If you feel you have been discriminated on the basis of pay and wish to speak to a Texas equal pay rights attorney at the Martinez & Martinez Law Firm, please submit a case review form or contact us at Martinez@martinezlawyers.com.
CAUTION: The information on this webpage and website does not constitute legal advice. The purpose of this information is to provide GENERAL information to the public and to raise awareness of Texas employment laws for Texas employees. DO NOT read anything here and make a decision affecting your legal rights, such as a decision not to pursue a lawsuit or to file a lawsuit, without first consulting a lawyer. ONLY your own individual attorney can provide you with legal advice and properly inform you of your rights and remedies under the law. This website does not guarantee the accuracy of any of the information provided within it. Finally, this information only applies to Texas employees, as employment laws differ greatly from state to state.
This is not legal advice.
Overtime in Texas and New Mexico is governed by federal law and specifically the Fair Labor Standards Act (“FLSA”). Under the Fair Labor Standards Act, non-exempt employees who work more than 40 hours per work week are typically entitled to receive at least one and one half times their regular rate of pay for the overtime hours.
The Act applies to individual employees and enterprises who in any workweek (are) engaged in commerce or in the production of goods for commerce. [29 U.S.C. Section 206 (a)]. For most firms to meet the engaged in commerce requirement, the employer must have annual revenues of at least $500,000. The Fair Labor Standards Act covers the following companies regardless of sales volume:
The following individuals are not considered employees and therefore are not covered by the Fair Labor Standards Act or eligible to meet the requirements of the provision:
Who is Exempt From Overtime Pay?
The general rule is as follows: Employees are classified as non-exempt by the Fair Labor Standards Act and entitled to overtime pay. This liberal interpretation of the Fair Labor Standards Act is meant to accomplish the goal of outlawing from interstate commerce, goods produced under conditions that fall below minimum standards of decency (Alamo Foundation v. Secretary of Labor, 471 U.S. 290 1985). However, exemptions do exist that relieve an employer of overtime pay requirements. Exempt employees typically fit into one of the following categories:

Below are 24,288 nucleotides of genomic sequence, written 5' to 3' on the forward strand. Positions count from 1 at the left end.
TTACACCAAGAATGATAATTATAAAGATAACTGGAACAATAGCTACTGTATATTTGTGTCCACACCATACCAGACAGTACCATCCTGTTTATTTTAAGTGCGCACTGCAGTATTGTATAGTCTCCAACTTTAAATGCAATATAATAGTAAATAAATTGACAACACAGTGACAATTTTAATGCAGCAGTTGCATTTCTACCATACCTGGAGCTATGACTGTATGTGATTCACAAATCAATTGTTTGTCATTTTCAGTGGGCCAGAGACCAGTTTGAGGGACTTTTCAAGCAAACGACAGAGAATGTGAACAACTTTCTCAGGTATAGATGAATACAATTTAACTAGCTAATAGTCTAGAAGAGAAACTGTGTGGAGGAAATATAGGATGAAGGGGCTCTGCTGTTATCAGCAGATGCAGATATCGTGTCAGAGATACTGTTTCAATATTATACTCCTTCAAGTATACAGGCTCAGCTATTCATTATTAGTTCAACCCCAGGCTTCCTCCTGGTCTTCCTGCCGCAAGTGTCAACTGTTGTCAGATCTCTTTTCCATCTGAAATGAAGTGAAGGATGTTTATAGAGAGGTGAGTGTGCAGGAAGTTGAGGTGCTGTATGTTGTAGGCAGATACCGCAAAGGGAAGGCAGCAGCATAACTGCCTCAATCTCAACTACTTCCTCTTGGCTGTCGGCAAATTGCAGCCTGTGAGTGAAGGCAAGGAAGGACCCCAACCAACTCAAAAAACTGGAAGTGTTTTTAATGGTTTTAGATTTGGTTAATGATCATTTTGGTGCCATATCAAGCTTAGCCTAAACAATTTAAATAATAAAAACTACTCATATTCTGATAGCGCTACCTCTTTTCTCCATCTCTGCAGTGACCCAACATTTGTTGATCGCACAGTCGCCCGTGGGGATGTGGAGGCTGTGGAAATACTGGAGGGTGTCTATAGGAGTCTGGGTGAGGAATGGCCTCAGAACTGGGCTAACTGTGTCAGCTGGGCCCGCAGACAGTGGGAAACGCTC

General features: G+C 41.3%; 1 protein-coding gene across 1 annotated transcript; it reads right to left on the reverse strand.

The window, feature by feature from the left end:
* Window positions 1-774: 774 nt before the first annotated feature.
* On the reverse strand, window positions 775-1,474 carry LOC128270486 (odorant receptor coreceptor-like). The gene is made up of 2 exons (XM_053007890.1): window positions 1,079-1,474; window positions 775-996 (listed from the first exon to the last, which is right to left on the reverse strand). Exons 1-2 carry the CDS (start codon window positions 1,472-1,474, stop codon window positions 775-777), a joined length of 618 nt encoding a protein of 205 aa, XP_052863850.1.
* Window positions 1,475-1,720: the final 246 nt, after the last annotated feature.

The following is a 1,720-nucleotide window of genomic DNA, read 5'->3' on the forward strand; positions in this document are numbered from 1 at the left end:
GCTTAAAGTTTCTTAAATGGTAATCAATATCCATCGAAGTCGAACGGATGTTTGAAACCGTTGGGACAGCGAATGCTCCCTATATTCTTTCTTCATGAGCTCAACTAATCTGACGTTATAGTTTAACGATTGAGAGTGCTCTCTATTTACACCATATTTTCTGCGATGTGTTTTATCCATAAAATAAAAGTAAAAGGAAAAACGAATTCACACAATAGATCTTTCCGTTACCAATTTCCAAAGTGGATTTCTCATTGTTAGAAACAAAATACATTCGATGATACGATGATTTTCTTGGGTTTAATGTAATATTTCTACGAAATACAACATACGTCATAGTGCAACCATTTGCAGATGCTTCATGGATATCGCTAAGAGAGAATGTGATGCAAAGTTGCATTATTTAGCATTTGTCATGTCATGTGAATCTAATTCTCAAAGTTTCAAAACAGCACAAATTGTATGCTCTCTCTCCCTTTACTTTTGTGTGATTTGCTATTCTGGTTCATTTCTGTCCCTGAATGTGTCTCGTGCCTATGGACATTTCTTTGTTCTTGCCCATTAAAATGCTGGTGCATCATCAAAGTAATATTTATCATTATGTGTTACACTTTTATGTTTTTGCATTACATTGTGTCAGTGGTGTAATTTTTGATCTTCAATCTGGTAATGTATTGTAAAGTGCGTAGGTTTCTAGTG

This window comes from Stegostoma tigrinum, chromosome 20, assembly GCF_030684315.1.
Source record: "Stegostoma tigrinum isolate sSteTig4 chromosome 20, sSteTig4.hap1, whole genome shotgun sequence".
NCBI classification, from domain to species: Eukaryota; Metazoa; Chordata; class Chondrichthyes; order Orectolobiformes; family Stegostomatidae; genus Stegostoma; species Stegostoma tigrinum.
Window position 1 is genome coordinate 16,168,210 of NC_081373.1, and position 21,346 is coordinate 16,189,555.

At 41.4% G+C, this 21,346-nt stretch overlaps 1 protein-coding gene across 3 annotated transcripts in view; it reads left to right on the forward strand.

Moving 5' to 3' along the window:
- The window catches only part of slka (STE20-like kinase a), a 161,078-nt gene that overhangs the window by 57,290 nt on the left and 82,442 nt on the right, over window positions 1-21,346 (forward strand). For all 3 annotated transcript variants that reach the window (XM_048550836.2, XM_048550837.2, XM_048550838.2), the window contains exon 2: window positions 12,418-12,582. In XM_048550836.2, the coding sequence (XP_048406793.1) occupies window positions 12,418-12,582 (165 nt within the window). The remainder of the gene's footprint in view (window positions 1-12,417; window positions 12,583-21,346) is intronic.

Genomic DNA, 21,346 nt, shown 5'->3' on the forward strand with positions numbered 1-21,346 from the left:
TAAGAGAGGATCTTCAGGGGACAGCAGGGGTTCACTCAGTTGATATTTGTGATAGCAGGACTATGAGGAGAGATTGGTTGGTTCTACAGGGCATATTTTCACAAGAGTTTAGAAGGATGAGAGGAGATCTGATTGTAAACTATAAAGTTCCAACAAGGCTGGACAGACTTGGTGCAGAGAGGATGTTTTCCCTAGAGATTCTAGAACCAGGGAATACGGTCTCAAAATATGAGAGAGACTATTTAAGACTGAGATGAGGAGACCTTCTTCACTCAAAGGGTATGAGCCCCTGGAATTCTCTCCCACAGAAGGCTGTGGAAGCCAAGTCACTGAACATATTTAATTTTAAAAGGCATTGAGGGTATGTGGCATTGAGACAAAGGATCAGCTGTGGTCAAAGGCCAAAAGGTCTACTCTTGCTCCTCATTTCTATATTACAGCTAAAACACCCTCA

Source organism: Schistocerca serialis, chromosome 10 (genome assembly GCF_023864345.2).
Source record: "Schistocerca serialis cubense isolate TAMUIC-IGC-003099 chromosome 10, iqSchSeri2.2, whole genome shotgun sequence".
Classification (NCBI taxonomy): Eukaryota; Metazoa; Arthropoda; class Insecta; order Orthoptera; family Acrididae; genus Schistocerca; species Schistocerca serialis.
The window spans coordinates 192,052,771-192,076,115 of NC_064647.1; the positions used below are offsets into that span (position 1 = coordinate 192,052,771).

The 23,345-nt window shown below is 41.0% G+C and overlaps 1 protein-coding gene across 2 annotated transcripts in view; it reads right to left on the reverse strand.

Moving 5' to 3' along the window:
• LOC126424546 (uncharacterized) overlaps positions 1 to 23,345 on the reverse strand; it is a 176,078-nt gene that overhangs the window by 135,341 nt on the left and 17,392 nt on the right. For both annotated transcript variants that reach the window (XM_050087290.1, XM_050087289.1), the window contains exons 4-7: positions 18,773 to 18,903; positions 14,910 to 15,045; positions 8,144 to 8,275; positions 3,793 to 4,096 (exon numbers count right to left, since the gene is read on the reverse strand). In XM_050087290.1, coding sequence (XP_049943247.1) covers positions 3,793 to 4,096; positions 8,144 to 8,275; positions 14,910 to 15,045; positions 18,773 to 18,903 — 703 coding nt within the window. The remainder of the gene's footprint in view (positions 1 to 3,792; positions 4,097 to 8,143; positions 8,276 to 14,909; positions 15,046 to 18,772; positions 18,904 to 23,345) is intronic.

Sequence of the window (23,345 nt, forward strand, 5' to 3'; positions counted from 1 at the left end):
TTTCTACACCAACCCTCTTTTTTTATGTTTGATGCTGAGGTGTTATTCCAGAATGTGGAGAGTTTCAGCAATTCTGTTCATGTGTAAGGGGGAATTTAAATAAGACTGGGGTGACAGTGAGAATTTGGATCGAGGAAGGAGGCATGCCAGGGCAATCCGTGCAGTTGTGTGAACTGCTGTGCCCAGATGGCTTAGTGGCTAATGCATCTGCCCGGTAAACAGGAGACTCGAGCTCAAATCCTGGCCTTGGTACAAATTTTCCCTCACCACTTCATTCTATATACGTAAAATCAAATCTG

How Do You Know If You Are an Exempt Employee?
The best way to discover your proper pay status (exempt or non-exempt) as an employee is to contact an Austin overtime lawyer that specializes in representing employees. Many overtime exemption classifications are highly case specific and require a careful application of facts to the relevant law. If you cannot contact an attorney who specializes in representing employees, you may contact the United States Department of Labor. The Department of Labor also maintains a very good web site which provides information for employees about overtime classifications. You may access that web site here.
PLEASE NOTE: EVEN IF YOUR EMPLOYER HAS CLASSIFIED YOU AS EXEMPT DOES NOT MEAN THAT YOU ARE ACTUALLY EXEMPT FROM OVERTIME. IN THE PAST DECADE, IT HAS COME TO LIGHT THAT MANY EMPLOYERS BIG AND SMALL HAVE FAILED TO PROPERLY CLASSIFY THEIR EMPLOYEES PURSUANT TO OVERTIME LAWS. TO DETERMINE IF YOU HAVE BEEN PROPERLY CLASSIFIED, YOU SHOULD CONTACT AN OVERTIME ATTORNEY IN AUSTIN OR NEARBY YOUR WORKPLACE.
Common Employer Violations:
Some employers commit the following violations of the Fair Labor Standards Act intentionally to avoid paying overtime, while other employers fail to understand the extent of the law:
What to Do if Your Employer Denies Your Right to Overtime Pay?
Contact an overtime attorney immediately, and preferably an attorney who routinely represents employees in employment litigation. To preserve your rights under the law for this type of illegal employment action, you should act quickly as overtime claims are typically subject to a two year statute of limitations. Lastly, keep all records related to employment and hours worked. These records may prove invaluable in a later lawsuit.
The FLSA also provides that it is illegal, in certain circumstances, for an employer to retaliate against an employee for seeking to enforce his overtime rights. For example, courts have found that it is illegal for an employer to retaliate against an employee for contacting the Department of Labor about overtime violations.